Some internet providers in Jefferson County may see their… Continue reading

Port Angeles Community Award recipients gather after Saturday night’s fifth annual awards gala, including, from left, Joe DeScala, representing 4PA, organization of the year; Dr. Gerald Stephanz, citizen of the year; Tommy Harris, young leader of the year; Natalie Snow, Katelyn Sheldon and Andrea Dean, representing Welly’s Real Fruit Ice Cream, emerging business of the year; and Hayley Sharpe, owner of MOSS, business of the year. Not present was John Gallagher, educator of the year. The awards are produced by the Port Angeles Chamber of Commerce and sponsored by Sound Publishing. (Keith Thorpe/Peninsula Daily News)
Community awards distributed at chamber gala

Six categories featured as event returns in person

One hurt in wreck at 104-Shine intersection

A Poulsbo woman was treated and discharged from Harborview Medical… Continue reading

Brock Tejeda, a high school senior, fits together his carefully crafted pieces of wood to make a step stool just like the larger finished sample on the left. Port Angeles High School hosted a Skills USA Olympic Regional contest in the woodshop at the school on Saturday. The contest involved students making in eight hours from precise directions a small step stool using their skills and the shop’s many tools and machines. Joe Shideler is the woodshop teacher, but retired woodshop teacher Tim Branham was the enabler who brought the contest back to the school after a four-year COVID absence. There were five high school contestants including one girl. Skills USA sponsors over 50 skills across the country. PAHS participated in the carpentry and precision machinery areas. (Dave Logan/for Peninsula Daily News)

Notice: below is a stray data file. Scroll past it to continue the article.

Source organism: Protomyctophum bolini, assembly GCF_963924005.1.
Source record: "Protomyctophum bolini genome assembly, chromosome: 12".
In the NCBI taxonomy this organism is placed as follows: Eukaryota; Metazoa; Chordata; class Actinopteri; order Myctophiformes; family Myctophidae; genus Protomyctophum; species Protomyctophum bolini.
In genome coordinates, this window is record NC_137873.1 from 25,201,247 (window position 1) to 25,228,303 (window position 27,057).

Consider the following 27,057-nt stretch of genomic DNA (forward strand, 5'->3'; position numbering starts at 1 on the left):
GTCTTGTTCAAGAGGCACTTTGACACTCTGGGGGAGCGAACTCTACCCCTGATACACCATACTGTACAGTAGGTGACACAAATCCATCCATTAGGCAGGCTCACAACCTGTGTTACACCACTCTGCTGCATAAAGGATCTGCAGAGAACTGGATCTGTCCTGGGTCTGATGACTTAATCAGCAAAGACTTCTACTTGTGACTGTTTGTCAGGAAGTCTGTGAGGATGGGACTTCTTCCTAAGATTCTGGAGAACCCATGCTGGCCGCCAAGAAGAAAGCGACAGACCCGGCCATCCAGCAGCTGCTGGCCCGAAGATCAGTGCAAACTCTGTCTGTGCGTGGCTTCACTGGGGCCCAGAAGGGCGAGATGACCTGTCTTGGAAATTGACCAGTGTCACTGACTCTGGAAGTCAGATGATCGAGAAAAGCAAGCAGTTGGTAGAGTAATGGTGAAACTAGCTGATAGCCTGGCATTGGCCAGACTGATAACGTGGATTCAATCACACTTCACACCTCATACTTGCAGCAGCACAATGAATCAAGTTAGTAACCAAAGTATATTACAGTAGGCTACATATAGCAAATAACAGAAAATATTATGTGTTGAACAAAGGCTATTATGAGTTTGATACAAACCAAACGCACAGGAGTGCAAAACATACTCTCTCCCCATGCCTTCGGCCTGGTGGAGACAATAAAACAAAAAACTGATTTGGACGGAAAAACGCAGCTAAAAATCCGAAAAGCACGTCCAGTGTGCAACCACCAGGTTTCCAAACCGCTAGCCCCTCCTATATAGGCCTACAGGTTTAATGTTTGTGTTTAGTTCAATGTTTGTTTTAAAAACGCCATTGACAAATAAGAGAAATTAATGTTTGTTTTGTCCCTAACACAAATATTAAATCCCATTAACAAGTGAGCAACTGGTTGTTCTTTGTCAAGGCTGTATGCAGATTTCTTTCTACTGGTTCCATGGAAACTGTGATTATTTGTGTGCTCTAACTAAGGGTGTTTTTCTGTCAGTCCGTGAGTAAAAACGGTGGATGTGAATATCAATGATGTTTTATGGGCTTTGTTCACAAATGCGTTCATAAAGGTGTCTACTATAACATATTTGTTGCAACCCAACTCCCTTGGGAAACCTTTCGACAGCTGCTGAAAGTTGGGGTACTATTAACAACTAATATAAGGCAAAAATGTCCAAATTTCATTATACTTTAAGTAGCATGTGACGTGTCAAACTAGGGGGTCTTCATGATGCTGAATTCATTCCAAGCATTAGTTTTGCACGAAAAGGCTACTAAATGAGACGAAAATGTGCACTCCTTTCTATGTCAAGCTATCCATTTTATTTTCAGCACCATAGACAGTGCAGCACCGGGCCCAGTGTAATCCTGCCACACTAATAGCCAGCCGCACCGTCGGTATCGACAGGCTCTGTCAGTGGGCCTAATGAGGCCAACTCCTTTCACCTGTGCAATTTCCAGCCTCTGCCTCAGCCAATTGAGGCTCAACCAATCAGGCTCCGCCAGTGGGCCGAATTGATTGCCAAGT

Skills contest

Brock Tejeda, a high school senior, fits together his carefully crafted pieces… Continue reading

Matthew Nash/Olympic Peninsula News Group
About 100 people gathered in support of Sequim School District's proposed CTE building at Sequim City Council's last meeting. More than 20 people spoke in favor of the project in a public hearing.
Sequim council approves $250K for CTE facility

City’s contribution part of effort to raise $1 million

Monroe Athletic Field
Bidding opens for Monroe Athletic Field

Slated for completion this fall

Most Read